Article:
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The Critics View of Edna Pontellier’s Suicide in The Awakening

The Critics View of Edna’s Suicide in The Awakening

There are many ways of looking at Edna’s Suicide in The Awakening, and each offers a different perspective. It is not necessary for the reader to like the ending of the novel, but the reader should come to understand it in relation to the story it ends. The fact that readers do not like the ending, that they struggle to make sense of it, is reflected in the body of criticism on the novel: almost all scholars attempt to explain the suicide. Some of the explanations make more sense than others. By reading them the reader will come to a fuller understanding of the end of the novel (and in the process the entire novel) and hopefully make the ending less disappointing.

Joseph Urgo reads the novel in terms of Edna learning to narrate her own story. He maintains that by the end of the novel she has discovered that her story is “unacceptable in her culture” (23) and in order to get along in that culture she must be silent. Edna rejects this muting of her voice and would, Urgo maintains, rather “extinguish her life than edit her tale” (23). To save herself from an ending others would write or an ending that would compromise what she has fought to obtain, she has to write her own end and remove herself from the tale. As she swims out, the voices of her children come to pull at her like little “antagonists,” and there are others on shore who would also hold her down: Robert, Adele, Arobin, and Leonce. Edna finds a way to elude them all, and narrates in her suicide the conclusion to her tale. In this type of reading, her suicide can be understood in terms of societal pressure. What is the result of silencing a person’s voice? Urgo maintains, on a symbolic level…

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…g Sea’: Freedom and Drowning in Eliot, Chopin, and Drabble.” Tulsa Studies in Women’s Literature 12 (1993): 315-32.

Malzahn, Manfred. “The Strange Demise of Edna Pontellier.” Southern Literary Journal 23.2 (1992): 31-39.

Roscher, Marina L. “The suicide of Edna Pontellier: An Ambiguous Ending?” Southern Studies 23 (1984): 289-98.

Showalter, Elaine. Sister’s Choice: Tradition and Change in American Women’s Writing. Oxford: Claredon Press, 1991.

Skaggs, Peggy. “Three Tragic Figures in Kate Chopin’s The Awakening.” Louisiana Studies: An Interdisciplinary Journal of the South 4 (1974): 345-64.

Spangler, George M. “Kate Chopin’s The Awakening: A Partial Dissent.” Novel: A Forum on Fiction 3 (1970): 249-55.

Urgo, Joseph R. “A Prologue to Rebellion: The Awakening and the Habit of Self-expression.” The Southern Literary Journal 20.1 (1987): 22-32.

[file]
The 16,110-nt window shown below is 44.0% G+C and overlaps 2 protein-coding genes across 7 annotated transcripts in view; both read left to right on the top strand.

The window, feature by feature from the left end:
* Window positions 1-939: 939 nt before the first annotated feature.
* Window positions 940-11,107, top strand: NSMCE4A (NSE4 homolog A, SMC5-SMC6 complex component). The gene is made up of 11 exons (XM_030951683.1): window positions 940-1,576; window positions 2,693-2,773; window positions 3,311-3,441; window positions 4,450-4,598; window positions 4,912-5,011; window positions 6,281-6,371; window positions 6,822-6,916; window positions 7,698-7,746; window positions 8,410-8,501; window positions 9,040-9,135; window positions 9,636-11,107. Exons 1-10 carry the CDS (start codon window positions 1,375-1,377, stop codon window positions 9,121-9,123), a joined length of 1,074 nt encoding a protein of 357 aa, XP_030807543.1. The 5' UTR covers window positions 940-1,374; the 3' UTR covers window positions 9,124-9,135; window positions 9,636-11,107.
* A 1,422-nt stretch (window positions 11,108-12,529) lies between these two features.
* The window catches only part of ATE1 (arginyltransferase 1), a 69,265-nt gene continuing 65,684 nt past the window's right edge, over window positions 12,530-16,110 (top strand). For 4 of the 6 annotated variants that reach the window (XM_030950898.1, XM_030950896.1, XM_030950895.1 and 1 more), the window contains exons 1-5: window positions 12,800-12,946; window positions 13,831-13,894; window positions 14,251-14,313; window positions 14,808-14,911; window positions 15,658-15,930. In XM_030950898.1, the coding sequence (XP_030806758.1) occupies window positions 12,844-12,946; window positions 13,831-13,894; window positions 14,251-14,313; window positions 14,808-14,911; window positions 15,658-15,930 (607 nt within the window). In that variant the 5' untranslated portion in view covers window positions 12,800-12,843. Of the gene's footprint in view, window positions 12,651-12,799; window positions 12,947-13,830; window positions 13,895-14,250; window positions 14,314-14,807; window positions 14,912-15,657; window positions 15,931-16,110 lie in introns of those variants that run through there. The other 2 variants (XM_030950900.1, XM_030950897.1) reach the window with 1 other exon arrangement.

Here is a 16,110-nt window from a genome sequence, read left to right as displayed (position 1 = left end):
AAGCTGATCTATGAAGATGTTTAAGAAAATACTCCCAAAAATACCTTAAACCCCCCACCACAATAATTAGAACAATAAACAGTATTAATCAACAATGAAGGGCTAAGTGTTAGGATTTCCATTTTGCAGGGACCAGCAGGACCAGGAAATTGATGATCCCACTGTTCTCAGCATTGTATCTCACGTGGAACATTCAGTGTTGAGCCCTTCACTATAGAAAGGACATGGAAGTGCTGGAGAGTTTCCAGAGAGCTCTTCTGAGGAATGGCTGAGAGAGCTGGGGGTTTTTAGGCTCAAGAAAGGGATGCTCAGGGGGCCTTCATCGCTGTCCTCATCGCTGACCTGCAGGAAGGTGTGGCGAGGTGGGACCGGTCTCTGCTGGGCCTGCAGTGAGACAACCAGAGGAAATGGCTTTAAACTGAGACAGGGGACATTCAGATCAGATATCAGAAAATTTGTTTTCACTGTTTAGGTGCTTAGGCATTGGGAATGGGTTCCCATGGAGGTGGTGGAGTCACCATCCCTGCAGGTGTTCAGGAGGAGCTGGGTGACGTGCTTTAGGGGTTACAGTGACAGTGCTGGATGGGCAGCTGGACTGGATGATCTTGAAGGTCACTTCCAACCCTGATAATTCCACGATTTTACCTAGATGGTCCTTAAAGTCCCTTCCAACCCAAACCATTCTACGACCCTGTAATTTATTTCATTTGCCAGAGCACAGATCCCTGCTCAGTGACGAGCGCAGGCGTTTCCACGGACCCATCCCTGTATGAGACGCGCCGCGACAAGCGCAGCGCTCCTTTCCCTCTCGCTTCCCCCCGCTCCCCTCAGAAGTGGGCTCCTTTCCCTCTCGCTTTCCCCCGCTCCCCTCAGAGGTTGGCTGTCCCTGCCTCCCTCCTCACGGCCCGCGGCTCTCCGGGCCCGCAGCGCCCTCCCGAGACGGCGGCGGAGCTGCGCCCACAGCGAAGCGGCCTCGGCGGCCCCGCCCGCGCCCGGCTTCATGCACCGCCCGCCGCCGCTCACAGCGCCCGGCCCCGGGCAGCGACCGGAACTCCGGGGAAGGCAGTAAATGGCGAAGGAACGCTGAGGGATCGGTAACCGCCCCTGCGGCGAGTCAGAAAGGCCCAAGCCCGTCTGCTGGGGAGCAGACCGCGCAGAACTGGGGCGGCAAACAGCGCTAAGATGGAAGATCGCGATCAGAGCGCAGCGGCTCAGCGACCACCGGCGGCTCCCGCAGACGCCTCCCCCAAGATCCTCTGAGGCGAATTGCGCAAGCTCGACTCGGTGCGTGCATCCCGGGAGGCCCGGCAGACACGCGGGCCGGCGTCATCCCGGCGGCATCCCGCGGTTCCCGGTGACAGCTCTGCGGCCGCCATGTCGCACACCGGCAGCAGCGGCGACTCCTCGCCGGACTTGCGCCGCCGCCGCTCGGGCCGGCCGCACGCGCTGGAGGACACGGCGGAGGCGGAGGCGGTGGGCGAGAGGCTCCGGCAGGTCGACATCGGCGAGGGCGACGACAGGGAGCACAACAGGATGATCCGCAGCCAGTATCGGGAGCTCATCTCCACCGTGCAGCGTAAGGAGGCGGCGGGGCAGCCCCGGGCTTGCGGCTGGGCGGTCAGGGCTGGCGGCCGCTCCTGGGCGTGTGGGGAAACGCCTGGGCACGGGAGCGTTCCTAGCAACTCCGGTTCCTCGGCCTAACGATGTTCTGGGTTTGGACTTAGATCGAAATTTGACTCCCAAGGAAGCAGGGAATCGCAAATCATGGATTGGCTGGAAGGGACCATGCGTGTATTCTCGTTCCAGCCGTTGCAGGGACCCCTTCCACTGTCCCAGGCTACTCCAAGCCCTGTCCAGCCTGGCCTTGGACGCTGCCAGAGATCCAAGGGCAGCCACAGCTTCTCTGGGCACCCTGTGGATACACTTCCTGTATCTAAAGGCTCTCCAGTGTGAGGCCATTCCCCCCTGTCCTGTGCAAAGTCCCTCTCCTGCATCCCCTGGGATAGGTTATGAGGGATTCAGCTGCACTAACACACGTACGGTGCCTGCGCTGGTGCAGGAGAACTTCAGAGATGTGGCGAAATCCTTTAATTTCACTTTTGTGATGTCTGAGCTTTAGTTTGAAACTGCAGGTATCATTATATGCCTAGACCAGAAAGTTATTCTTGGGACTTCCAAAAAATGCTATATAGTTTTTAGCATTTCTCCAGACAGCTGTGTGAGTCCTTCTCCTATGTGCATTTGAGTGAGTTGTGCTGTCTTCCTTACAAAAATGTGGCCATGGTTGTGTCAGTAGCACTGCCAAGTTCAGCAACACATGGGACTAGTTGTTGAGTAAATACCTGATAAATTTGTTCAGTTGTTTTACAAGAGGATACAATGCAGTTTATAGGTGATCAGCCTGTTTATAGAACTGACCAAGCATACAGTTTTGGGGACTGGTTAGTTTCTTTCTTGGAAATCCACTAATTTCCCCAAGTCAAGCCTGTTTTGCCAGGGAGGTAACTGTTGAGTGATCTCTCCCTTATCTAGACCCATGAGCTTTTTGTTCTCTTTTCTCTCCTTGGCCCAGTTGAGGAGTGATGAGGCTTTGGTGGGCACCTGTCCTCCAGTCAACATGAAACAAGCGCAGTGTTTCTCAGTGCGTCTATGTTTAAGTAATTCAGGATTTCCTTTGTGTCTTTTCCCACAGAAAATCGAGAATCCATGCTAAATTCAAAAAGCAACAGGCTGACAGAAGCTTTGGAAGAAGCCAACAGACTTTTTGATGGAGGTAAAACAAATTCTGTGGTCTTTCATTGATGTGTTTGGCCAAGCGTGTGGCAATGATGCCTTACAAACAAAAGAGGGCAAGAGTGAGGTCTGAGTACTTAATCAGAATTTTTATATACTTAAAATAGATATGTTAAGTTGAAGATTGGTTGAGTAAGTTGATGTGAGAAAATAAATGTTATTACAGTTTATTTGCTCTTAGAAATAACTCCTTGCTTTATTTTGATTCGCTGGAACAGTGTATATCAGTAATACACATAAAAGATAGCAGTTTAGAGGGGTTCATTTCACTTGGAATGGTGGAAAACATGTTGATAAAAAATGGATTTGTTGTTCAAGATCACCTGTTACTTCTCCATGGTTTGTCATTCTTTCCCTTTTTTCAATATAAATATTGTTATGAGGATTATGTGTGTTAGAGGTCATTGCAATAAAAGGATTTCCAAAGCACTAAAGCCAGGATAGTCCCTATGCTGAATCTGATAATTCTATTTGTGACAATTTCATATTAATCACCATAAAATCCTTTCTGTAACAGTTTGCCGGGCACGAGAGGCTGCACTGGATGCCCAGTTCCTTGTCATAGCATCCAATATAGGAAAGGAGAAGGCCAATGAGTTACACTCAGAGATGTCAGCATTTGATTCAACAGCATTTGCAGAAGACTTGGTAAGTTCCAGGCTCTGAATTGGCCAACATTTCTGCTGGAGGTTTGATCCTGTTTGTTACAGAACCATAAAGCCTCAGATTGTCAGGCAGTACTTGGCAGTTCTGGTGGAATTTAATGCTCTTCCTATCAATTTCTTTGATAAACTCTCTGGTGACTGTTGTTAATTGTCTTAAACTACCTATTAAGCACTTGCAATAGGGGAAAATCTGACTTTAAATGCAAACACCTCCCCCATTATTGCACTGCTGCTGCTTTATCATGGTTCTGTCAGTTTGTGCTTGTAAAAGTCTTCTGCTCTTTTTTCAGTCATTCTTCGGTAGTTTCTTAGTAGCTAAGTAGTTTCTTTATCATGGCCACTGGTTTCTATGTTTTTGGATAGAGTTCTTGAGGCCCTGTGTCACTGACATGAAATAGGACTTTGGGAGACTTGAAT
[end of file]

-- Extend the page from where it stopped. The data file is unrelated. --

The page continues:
Local Color and the Stories of Alice Dunbar-Nelson and Kate Chopin

Local Color and the Stories of Alice Dunbar-Nelson and Kate Chopin

Blending the best elements from the French-Acadian culture and from the Old South, the Creole culture of Louisiana is one the richest and most fascinating areas for study. Kate Chopin and Alice Dunbar-Nelson are both writers who have brought this place and the people who live there to life through their writing. Because of their strong literary ties to Louisiana and the Creole culture, Dunbar-Nelson and Chopin have both, at times, been classified as “local-color” writers, a term not always welcomed by authors and one that is not always meant to be kind by critics. In her essay “Varieties of Local Color,” Merrill Maguire Skaggs notes that “the local-color label has occasionally been used to denigrate the exceptional fiction of several twentieth-century women” (219). The derrogitory classification as “local color” writers has at times ensnared Chopin, Dunbar-Nelson and other nineteenth-century writers, both male and female. The local-color label can (and often is) taken to mean that the work has only a narrow appeal as a “novelty” piece about the eccentricities of a particular place. What the critics fail to realize, however, is that local-color writers, good local- color writers like Chopin and Dunbar-Nelson, use their fiction not just to record the lives of people in an area, but to show how people in these places encounter issues that have universal value and react to them according to their own values and environment. Some of the local-color short stories of Chopin and Dunbar-Nelson have the biting undercurrent of naturalism, some are more idyllic in their portrayal of Creole life, but all have a story to tell to the perceptive reader.

The stories Kate Chopin tells come from the customs and people she observed during the time she spent in Cloutierville, near her husband’s family plantation (Rowe 230). The endurance of Chopin’s work is a tribute to her understanding of the local-color genre. Jim Miller expresses what Chopin must have known: “place is not simply natural terrain, but locale plus the human element” (15).

“Love on the Bon-Dieu” is an excellent example of how Chopin uses the places and people of south Louisiana to tell a story. “Love on the Bon-Dieu” is an old fashioned love story, set in the Creole culture where there is a consciousness of class status, a holdover from the pre-Civil War days when Creole aristocrats controlled large plantations.

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